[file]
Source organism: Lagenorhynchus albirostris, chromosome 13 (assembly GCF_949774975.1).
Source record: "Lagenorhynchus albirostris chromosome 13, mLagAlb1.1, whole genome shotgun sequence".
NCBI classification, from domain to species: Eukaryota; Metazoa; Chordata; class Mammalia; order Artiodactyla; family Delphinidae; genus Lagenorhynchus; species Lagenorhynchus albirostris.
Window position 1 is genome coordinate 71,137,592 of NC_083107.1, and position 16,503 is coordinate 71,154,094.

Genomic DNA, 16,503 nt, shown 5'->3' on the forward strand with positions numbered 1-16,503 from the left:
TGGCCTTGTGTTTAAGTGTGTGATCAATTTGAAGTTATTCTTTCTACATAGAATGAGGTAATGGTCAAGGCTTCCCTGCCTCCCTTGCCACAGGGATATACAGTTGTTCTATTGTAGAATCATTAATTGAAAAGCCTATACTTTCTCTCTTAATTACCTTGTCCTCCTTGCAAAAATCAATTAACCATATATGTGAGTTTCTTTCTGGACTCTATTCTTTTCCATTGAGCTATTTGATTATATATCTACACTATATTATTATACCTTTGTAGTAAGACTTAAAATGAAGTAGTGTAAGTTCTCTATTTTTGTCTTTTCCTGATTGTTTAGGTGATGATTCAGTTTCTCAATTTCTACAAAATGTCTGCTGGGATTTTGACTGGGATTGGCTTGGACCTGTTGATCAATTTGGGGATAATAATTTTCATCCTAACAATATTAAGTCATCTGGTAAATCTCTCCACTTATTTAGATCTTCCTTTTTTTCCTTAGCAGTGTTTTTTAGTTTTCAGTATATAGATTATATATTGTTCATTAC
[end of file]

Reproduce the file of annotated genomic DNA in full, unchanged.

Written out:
Source organism: Lagenorhynchus albirostris, chromosome 13 (assembly GCF_949774975.1).
Source record: "Lagenorhynchus albirostris chromosome 13, mLagAlb1.1, whole genome shotgun sequence".
NCBI classification, from domain to species: Eukaryota; Metazoa; Chordata; class Mammalia; order Artiodactyla; family Delphinidae; genus Lagenorhynchus; species Lagenorhynchus albirostris.
Window position 1 is genome coordinate 71,137,592 of NC_083107.1, and position 16,503 is coordinate 71,154,094.

Genomic DNA, 16,503 nt, shown 5'->3' on the forward strand with positions numbered 1-16,503 from the left:
TGGCCTTGTGTTTAAGTGTGTGATCAATTTGAAGTTATTCTTTCTACATAGAATGAGGTAATGGTCAAGGCTTCCCTGCCTCCCTTGCCACAGGGATATACAGTTGTTCTATTGTAGAATCATTAATTGAAAAGCCTATACTTTCTCTCTTAATTACCTTGTCCTCCTTGCAAAAATCAATTAACCATATATGTGAGTTTCTTTCTGGACTCTATTCTTTTCCATTGAGCTATTTGATTATATATCTACACTATATTATTATACCTTTGTAGTAAGACTTAAAATGAAGTAGTGTAAGTTCTCTATTTTTGTCTTTTCCTGATTGTTTAGGTGATGATTCAGTTTCTCAATTTCTACAAAATGTCTGCTGGGATTTTGACTGGGATTGGCTTGGACCTGTTGATCAATTTGGGGATAATAATTTTCATCCTAACAATATTAAGTCATCTGGTAAATCTCTCCACTTATTTAGATCTTCCTTTTTTTCCTTAGCAGTGTTTTTTAGTTTTCAGTATATAGATTATATATTGTTCATTAC